The South Carolina Historical Marker Program, established in 1936, has approved the installation of more than 1,700 interpretive plaques, each highlighting how places both grand and unassuming have played important roles in the history of the Palmetto State. These roadside markers identify and interpret places valuable for understanding South Carolina's past, including sites of consequential events and buildings, structures, or other resources significant for their design or their association with institutions or individuals prominent in local, state, or national history.
This volume includes a concise history of the South Carolina Historical Marker Program and an overview of the marker application process. For those interested in specific historic periods or themes, the volume features condensed lists of markers associated with broader topics such as the American Revolution, African American history, women's history, the Civil War, and Reconstruction.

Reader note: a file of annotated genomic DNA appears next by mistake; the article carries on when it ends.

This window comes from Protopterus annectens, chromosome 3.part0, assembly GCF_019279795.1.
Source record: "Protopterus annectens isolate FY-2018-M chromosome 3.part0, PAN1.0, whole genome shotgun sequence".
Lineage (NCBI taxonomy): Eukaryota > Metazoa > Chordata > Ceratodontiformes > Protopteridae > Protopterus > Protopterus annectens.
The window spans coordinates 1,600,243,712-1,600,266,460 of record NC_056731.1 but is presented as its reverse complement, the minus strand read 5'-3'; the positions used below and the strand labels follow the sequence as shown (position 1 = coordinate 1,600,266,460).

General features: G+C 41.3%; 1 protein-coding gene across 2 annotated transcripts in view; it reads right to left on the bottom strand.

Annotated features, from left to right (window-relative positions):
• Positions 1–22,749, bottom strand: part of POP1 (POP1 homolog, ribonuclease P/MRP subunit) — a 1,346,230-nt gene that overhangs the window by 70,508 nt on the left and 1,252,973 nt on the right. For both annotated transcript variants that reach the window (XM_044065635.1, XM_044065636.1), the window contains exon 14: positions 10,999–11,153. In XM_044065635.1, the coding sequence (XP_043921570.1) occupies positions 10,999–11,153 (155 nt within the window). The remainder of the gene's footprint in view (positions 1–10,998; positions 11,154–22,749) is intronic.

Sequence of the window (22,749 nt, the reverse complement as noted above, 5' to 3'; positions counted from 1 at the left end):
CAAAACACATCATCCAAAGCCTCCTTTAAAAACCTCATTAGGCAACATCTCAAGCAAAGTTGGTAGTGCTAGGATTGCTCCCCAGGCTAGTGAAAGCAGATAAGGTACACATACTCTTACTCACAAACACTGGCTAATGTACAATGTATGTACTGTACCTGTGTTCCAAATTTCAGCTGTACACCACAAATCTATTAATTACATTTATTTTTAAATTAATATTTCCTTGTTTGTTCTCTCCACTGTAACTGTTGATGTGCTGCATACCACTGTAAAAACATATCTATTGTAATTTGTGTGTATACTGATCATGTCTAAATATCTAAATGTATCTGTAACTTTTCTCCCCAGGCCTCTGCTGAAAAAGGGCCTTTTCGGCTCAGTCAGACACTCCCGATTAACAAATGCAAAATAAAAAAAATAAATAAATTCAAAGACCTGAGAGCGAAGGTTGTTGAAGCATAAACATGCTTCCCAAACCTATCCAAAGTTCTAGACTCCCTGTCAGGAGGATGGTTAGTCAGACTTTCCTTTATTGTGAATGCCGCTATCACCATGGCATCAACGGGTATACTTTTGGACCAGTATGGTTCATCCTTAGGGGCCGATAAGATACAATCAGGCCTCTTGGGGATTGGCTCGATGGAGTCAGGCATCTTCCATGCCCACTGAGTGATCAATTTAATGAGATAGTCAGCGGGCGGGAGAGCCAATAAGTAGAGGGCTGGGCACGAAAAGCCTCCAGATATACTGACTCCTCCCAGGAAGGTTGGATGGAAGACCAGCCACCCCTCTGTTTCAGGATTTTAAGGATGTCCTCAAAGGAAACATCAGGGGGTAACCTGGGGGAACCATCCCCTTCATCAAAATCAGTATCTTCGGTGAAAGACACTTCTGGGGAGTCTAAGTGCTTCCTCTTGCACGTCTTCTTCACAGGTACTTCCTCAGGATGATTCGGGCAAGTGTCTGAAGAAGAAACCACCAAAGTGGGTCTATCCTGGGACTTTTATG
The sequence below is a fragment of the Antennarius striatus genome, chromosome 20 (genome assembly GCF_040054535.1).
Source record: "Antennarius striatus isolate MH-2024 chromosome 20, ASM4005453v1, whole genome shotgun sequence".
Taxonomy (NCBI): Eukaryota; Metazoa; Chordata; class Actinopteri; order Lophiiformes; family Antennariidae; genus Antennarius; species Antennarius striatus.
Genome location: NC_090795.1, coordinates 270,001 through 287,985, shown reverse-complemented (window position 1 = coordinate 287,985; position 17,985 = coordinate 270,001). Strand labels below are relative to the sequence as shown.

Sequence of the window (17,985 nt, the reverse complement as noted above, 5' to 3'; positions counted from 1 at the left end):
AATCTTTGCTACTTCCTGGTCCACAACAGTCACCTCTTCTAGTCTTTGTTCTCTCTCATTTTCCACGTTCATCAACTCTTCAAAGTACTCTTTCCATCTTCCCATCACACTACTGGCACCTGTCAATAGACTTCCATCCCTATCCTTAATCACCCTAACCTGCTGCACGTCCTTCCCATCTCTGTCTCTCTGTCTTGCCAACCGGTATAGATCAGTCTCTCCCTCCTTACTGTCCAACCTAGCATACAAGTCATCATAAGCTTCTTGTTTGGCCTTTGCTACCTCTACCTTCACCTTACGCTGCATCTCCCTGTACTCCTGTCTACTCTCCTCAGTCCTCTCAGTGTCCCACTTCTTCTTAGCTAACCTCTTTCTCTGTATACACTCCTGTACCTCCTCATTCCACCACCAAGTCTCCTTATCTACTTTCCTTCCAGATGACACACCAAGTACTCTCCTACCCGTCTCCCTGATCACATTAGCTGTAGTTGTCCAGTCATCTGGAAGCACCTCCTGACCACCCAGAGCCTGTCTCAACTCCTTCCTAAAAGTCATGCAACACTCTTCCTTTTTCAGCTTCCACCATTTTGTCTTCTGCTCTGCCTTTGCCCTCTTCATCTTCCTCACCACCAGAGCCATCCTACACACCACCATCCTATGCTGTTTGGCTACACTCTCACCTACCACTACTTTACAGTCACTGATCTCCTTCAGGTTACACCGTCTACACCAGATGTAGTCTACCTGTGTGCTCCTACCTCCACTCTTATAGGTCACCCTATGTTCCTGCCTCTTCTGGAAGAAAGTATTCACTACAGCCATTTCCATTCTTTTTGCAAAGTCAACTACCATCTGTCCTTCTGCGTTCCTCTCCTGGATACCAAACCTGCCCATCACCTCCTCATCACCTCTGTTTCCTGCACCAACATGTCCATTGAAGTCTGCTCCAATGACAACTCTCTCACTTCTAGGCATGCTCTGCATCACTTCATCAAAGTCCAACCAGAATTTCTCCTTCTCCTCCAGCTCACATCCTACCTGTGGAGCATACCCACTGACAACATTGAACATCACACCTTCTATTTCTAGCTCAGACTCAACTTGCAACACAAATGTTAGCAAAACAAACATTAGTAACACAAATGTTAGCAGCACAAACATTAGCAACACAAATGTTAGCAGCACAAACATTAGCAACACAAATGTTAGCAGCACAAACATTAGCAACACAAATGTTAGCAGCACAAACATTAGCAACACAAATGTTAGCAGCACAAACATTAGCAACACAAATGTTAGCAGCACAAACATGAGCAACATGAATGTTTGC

While the program is administered by the South Carolina Department of Archives and History, most markers are proposed by local organizations that serve as a marker's official sponsor, paying its cost and assuming responsibility for its upkeep. In that sense, this inventory is a record not just of places and subjects that the state has deemed worthy of acknowledgment, but of those that South Carolinians themselves have worked to enshrine.
Edwin C. Breeden is the South Carolina Historical Marker Program coordinator and historian for the National Register of Historic Places for the South Carolina Department of Archives and History. He earned a Ph.D. in history from Rice University in Houston, Texas.